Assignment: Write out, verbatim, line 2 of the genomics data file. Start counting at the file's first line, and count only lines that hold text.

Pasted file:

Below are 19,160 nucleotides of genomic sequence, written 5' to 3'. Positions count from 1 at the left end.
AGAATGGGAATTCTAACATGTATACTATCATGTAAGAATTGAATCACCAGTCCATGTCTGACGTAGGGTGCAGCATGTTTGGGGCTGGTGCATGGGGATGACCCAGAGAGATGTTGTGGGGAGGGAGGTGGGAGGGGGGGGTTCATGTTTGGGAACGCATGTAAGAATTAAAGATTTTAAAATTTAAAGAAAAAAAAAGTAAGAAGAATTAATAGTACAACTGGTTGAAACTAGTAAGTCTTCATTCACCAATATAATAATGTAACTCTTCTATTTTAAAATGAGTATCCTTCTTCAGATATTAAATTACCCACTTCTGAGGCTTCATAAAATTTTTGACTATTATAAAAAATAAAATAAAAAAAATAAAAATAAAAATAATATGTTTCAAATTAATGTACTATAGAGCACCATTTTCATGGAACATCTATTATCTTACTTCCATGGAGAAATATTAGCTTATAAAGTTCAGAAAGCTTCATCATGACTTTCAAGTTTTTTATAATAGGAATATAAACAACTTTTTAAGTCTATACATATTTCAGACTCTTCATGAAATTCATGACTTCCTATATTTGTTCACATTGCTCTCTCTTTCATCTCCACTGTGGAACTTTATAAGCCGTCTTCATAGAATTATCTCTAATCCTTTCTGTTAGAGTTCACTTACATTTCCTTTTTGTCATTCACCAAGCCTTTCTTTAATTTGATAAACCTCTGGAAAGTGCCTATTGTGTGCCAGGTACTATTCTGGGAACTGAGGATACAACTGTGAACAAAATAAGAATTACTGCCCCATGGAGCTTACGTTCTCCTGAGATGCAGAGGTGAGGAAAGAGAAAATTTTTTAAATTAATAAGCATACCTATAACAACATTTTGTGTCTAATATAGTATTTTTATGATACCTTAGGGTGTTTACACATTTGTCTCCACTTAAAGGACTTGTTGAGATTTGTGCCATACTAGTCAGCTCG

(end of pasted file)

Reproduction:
AGAATGGGAATTCTAACATGTATACTATCATGTAAGAATTGAATCACCAGTCCATGTCTGACGTAGGGTGCAGCATGTTTGGGGCTGGTGCATGGGGATGACCCAGAGAGATGTTGTGGGGAGGGAGGTGGGAGGGGGGGGTTCATGTTTGGGAACGCATGTAAGAATTAAAGATTTTAAAATTTAAAGAAAAAAAAAGTAAGAAGAATTAATAGTACAACTGGTTGAAACTAGTAAGTCTTCATTCACCAATATAATAATGTAACTCTTCTATTTTAAAATGAGTATCCTTCTTCAGATATTAAATTACCCACTTCTGAGGCTTCATAAAATTTTTGACTATTATAAAAAATAAAATAAAAAAAATAAAAATAAAAATAATATGTTTCAAATTAATGTACTATAGAGCACCATTTTCATGGAACATCTATTATCTTACTTCCATGGAGAAATATTAGCTTATAAAGTTCAGAAAGCTTCATCATGACTTTCAAGTTTTTTATAATAGGAATATAAACAACTTTTTAAGTCTATACATATTTCAGACTCTTCATGAAATTCATGACTTCCTATATTTGTTCACATTGCTCTCTCTTTCATCTCCACTGTGGAACTTTATAAGCCGTCTTCATAGAATTATCTCTAATCCTTTCTGTTAGAGTTCACTTACATTTCCTTTTTGTCATTCACCAAGCCTTTCTTTAATTTGATAAACCTCTGGAAAGTGCCTATTGTGTGCCAGGTACTATTCTGGGAACTGAGGATACAACTGTGAACAAAATAAGAATTACTGCCCCATGGAGCTTACGTTCTCCTGAGATGCAGAGGTGAGGAAAGAGAAAATTTTTTAAATTAATAAGCATACCTATAACAACATTTTGTGTCTAATATAGTATTTTTATGATACCTTAGGGTGTTTACACATTTGTCTCCACTTAAAGGACTTGTTGAGATTTGTGCCATACTAGTCAGCTCG